Setting up a defense of cognitive dissonance. Today, in a brief appearance in Federal District Court in San Jose, Elizabeth Holmes returned to the stand to testify in her defense after a start last Friday. Her attorney Kevin Downey walked her through Theranos’ salad days, when the labs were numbered 1.0, cartridges stuck together, and the drug company studies were preliminary. Returning to her deep voice according to reports, she recalled Theranos’ Completed Successes, circa 2009, as many, and the performance as “really good.”
But 2009 was before the fraud with investors really got going. The falsifying of reports from Pfizer and Schering-Plough, for instance, was later. But every single drug company approached for the preliminary studies in those early days, including AstraZeneca at London’s Royal Marsden Hospital, never followed through with Theranos for more, such as a clinical trial or advanced study. Whether Holmes knew from an employee that Constance Cullen of Schering-Plough was less than enthusiastic about Theranos and found Holmes ‘cagey’ is beside the point, when the company later forged the Schering-Plough logo on a report to make it look as if Schering found Theranos’ labs acceptable. Downey took some care with Holmes not to introduce the later forgeries. Yet she was nothing if not persistent with other companies. Holmes pursued a partnership with Pfizer as late as 2015, in conjunction with Walgreens’ Theranos locations as clinical trial sites.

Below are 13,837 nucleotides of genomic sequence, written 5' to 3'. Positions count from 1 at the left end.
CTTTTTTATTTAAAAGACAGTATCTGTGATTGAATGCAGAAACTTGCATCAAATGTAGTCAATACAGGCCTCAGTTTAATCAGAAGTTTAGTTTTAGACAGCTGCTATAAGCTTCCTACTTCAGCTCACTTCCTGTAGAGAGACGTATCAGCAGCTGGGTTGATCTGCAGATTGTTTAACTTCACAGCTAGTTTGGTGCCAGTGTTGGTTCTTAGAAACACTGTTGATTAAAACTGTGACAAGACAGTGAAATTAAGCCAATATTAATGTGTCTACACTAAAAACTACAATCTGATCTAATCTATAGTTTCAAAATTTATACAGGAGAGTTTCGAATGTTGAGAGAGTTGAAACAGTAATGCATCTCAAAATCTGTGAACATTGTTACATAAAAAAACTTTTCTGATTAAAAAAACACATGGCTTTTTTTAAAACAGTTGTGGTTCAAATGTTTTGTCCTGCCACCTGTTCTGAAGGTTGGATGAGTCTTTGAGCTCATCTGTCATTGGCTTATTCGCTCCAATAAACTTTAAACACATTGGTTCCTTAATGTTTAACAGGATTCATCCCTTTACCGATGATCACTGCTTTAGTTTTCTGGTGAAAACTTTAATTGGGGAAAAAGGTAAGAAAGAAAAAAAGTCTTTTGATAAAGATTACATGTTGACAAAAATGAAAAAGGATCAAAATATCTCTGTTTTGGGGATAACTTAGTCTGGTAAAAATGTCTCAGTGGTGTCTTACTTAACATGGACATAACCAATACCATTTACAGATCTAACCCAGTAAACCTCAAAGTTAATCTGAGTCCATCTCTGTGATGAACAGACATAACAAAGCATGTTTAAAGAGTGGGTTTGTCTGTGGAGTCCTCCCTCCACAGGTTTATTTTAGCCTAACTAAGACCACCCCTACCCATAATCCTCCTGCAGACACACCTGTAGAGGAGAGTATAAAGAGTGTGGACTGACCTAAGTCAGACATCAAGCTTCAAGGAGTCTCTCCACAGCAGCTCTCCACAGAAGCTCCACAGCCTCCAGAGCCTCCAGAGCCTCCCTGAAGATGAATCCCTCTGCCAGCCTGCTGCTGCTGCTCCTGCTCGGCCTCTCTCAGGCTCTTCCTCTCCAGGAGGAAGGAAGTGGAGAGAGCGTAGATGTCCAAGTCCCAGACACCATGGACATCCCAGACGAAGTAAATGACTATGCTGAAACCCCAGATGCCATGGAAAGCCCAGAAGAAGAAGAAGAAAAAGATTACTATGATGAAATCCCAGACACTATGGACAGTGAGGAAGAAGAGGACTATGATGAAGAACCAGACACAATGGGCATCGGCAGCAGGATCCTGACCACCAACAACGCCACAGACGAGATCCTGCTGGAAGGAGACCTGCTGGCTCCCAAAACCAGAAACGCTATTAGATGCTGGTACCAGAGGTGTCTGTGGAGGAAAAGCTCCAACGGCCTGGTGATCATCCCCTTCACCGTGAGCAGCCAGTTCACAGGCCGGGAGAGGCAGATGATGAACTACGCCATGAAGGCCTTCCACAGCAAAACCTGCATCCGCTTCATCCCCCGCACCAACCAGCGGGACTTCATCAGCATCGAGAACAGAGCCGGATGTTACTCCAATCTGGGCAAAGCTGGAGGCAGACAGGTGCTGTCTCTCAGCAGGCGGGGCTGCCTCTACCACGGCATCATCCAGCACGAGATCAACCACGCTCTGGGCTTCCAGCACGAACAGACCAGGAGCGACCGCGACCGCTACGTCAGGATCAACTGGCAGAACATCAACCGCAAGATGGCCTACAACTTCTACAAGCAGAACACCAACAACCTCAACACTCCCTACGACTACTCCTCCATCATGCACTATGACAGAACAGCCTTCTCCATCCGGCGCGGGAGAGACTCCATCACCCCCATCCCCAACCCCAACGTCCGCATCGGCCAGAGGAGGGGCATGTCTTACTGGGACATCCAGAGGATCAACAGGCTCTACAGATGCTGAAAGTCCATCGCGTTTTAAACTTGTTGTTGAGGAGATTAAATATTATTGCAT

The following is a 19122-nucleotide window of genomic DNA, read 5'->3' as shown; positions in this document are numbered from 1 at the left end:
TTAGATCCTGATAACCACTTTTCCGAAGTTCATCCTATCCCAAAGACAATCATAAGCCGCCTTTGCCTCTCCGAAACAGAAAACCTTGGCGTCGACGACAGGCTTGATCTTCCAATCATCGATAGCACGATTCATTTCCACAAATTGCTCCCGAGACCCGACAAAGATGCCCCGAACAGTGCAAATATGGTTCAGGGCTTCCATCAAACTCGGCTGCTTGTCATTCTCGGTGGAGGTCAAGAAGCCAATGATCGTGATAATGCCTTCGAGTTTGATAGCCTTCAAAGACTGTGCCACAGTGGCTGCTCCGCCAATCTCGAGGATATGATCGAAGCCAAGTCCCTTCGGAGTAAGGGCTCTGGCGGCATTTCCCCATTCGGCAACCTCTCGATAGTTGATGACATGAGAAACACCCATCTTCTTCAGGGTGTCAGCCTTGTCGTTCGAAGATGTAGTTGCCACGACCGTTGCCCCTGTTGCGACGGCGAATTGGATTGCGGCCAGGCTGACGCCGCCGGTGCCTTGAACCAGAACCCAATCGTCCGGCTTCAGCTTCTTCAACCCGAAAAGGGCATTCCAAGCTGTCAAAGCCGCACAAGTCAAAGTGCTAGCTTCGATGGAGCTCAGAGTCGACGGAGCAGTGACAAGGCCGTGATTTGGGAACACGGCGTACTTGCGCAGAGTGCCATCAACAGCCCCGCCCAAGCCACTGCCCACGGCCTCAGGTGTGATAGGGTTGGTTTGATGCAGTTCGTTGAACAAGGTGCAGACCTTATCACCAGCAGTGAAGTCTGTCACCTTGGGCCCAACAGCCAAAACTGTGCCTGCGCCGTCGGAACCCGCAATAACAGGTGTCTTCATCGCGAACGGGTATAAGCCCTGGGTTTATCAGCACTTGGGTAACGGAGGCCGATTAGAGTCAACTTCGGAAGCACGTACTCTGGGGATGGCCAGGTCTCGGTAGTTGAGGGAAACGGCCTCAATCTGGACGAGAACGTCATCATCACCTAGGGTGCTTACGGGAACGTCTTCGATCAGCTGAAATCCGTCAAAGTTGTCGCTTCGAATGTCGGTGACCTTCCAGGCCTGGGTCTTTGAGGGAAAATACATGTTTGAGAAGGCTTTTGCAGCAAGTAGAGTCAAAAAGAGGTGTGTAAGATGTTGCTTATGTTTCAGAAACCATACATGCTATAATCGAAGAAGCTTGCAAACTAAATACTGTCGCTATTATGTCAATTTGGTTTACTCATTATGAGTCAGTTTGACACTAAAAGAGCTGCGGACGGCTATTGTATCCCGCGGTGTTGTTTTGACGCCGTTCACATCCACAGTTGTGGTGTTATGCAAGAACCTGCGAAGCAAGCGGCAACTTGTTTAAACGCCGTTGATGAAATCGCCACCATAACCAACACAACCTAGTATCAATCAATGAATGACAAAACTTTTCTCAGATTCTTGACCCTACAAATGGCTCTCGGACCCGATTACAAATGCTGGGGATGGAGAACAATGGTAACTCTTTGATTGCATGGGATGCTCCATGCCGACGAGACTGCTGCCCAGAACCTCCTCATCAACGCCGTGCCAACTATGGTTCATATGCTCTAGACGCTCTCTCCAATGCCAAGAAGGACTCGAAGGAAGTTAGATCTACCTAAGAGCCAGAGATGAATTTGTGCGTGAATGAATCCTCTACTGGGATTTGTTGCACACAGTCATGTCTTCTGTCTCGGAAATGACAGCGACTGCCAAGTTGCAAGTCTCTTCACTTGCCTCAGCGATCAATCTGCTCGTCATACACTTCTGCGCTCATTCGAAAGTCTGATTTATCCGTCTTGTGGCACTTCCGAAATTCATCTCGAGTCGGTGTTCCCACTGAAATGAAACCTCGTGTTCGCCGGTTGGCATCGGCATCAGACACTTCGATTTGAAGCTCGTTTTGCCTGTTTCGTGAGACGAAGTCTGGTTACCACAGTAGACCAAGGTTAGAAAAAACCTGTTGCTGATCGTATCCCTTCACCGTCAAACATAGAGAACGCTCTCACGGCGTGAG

She also testified that the series 4 lab could run any test, despite testimony from her last lab director Kingshun Das, MD that the series 3 could run perhaps a dozen at best and not reliably, leading him to void all tests made in 2014 and 2015. Earlier testimony stated that the series 4 never ran tests on patients.
Holmes’ testimony will continue tomorrow. Then the courts will be in recess for the Thanksgiving holiday until the 29th, which is when the prosecution will have its turn to cross-examine.
“Trying your hardest and coming up short is not a crime,” Lance Wade, another of Holmes’ many attorneys, said during opening arguments. But Holmes has already admitted to a repeated fraudulent claim of legitimacy–having the Department of Defense as a customer where the labs were on medevacs and the battlefield. But if the defense can introduce enough reasonable doubt, also known as cognitive dissonance or plain confusion, about Holmes and her ‘long con’ in the minds of the jury–that she was an entrepreneur with a dream just ‘trying harder’ and she didn’t know or mean to defraud investors as the prosecution claims but caught up in pursuing her noble aims–and add to that mind control by Sunny Balwani, Holmes does not have to be innocent to, as they say downtown, skate. CNBC, The Verge, FT, Mercury News (paywalled)